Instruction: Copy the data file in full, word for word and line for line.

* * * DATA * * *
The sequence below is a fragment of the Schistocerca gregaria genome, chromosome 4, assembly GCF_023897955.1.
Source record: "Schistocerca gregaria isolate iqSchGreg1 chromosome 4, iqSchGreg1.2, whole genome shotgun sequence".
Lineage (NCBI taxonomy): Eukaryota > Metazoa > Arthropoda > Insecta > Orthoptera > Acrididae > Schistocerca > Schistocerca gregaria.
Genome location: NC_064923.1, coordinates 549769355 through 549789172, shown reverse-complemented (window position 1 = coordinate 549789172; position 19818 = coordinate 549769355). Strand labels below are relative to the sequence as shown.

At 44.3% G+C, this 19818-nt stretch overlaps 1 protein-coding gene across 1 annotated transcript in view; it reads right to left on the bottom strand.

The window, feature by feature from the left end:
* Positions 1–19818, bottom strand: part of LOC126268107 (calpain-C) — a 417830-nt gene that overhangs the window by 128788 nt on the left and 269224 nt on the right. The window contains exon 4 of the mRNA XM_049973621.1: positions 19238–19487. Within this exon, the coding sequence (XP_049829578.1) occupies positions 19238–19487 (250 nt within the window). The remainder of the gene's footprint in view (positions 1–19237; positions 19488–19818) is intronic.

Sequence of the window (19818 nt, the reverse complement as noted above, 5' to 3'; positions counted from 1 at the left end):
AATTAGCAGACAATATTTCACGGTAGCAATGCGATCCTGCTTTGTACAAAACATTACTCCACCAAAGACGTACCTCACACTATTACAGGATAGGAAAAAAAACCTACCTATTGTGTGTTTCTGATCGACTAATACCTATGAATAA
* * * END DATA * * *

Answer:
The sequence below is a fragment of the Schistocerca gregaria genome, chromosome 4, assembly GCF_023897955.1.
Source record: "Schistocerca gregaria isolate iqSchGreg1 chromosome 4, iqSchGreg1.2, whole genome shotgun sequence".
Lineage (NCBI taxonomy): Eukaryota > Metazoa > Arthropoda > Insecta > Orthoptera > Acrididae > Schistocerca > Schistocerca gregaria.
Genome location: NC_064923.1, coordinates 549769355 through 549789172, shown reverse-complemented (window position 1 = coordinate 549789172; position 19818 = coordinate 549769355). Strand labels below are relative to the sequence as shown.

At 44.3% G+C, this 19818-nt stretch overlaps 1 protein-coding gene across 1 annotated transcript in view; it reads right to left on the bottom strand.

The window, feature by feature from the left end:
* Positions 1–19818, bottom strand: part of LOC126268107 (calpain-C) — a 417830-nt gene that overhangs the window by 128788 nt on the left and 269224 nt on the right. The window contains exon 4 of the mRNA XM_049973621.1: positions 19238–19487. Within this exon, the coding sequence (XP_049829578.1) occupies positions 19238–19487 (250 nt within the window). The remainder of the gene's footprint in view (positions 1–19237; positions 19488–19818) is intronic.

Sequence of the window (19818 nt, the reverse complement as noted above, 5' to 3'; positions counted from 1 at the left end):
AATTAGCAGACAATATTTCACGGTAGCAATGCGATCCTGCTTTGTACAAAACATTACTCCACCAAAGACGTACCTCACACTATTACAGGATAGGAAAAAAAACCTACCTATTGTGTGTTTCTGATCGACTAATACCTATGAATAA